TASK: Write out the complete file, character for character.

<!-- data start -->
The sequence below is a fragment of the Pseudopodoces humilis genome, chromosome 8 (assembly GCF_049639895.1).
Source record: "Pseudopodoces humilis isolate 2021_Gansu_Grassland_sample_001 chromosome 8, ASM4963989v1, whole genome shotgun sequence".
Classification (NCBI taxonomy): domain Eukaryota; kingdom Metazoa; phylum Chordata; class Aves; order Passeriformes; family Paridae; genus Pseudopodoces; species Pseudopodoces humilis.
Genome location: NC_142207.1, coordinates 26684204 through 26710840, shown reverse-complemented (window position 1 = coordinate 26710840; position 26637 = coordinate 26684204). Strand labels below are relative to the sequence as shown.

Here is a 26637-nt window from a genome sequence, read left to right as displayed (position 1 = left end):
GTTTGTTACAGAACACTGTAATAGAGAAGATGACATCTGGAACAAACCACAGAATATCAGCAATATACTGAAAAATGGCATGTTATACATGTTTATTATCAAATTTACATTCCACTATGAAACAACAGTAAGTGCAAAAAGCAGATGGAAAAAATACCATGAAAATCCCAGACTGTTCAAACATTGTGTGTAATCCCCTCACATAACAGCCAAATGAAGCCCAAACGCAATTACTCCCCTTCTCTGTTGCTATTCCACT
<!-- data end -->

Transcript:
The sequence below is a fragment of the Pseudopodoces humilis genome, chromosome 8 (assembly GCF_049639895.1).
Source record: "Pseudopodoces humilis isolate 2021_Gansu_Grassland_sample_001 chromosome 8, ASM4963989v1, whole genome shotgun sequence".
Classification (NCBI taxonomy): domain Eukaryota; kingdom Metazoa; phylum Chordata; class Aves; order Passeriformes; family Paridae; genus Pseudopodoces; species Pseudopodoces humilis.
Genome location: NC_142207.1, coordinates 26684204 through 26710840, shown reverse-complemented (window position 1 = coordinate 26710840; position 26637 = coordinate 26684204). Strand labels below are relative to the sequence as shown.

Here is a 26637-nt window from a genome sequence, read left to right as displayed (position 1 = left end):
GTTTGTTACAGAACACTGTAATAGAGAAGATGACATCTGGAACAAACCACAGAATATCAGCAATATACTGAAAAATGGCATGTTATACATGTTTATTATCAAATTTACATTCCACTATGAAACAACAGTAAGTGCAAAAAGCAGATGGAAAAAATACCATGAAAATCCCAGACTGTTCAAACATTGTGTGTAATCCCCTCACATAACAGCCAAATGAAGCCCAAACGCAATTACTCCCCTTCTCTGTTGCTATTCCACT